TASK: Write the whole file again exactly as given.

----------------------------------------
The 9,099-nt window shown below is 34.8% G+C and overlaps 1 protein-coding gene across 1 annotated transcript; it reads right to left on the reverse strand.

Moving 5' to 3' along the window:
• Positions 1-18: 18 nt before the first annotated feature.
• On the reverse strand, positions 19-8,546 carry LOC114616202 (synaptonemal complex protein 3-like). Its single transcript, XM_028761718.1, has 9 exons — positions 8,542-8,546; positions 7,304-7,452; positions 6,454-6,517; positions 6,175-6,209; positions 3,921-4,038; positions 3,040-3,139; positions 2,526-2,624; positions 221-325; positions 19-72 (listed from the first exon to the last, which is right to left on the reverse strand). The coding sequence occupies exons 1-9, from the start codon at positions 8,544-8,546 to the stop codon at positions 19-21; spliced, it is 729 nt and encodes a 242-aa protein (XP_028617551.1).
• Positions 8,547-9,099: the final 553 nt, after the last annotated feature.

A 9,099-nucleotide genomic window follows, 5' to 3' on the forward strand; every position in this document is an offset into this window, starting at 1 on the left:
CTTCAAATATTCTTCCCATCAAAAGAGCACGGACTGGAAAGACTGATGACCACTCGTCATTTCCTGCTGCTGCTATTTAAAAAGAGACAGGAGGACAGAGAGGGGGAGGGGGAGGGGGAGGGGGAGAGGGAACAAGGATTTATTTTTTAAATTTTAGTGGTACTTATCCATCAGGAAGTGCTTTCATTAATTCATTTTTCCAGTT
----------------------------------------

The 9,099-nt window shown below is 34.8% G+C and overlaps 1 protein-coding gene across 1 annotated transcript; it reads right to left on the reverse strand.

Moving 5' to 3' along the window:
• Positions 1-18: 18 nt before the first annotated feature.
• On the reverse strand, positions 19-8,546 carry LOC114616202 (synaptonemal complex protein 3-like). Its single transcript, XM_028761718.1, has 9 exons — positions 8,542-8,546; positions 7,304-7,452; positions 6,454-6,517; positions 6,175-6,209; positions 3,921-4,038; positions 3,040-3,139; positions 2,526-2,624; positions 221-325; positions 19-72 (listed from the first exon to the last, which is right to left on the reverse strand). The coding sequence occupies exons 1-9, from the start codon at positions 8,544-8,546 to the stop codon at positions 19-21; spliced, it is 729 nt and encodes a 242-aa protein (XP_028617551.1).
• Positions 8,547-9,099: the final 553 nt, after the last annotated feature.

A 9,099-nucleotide genomic window follows, 5' to 3' on the forward strand; every position in this document is an offset into this window, starting at 1 on the left:
CTTCAAATATTCTTCCCATCAAAAGAGCACGGACTGGAAAGACTGATGACCACTCGTCATTTCCTGCTGCTGCTATTTAAAAAGAGACAGGAGGACAGAGAGGGGGAGGGGGAGGGGGAGGGGGAGAGGGAACAAGGATTTATTTTTTAAATTTTAGTGGTACTTATCCATCAGGAAGTGCTTTCATTAATTCATTTTTCCAGTT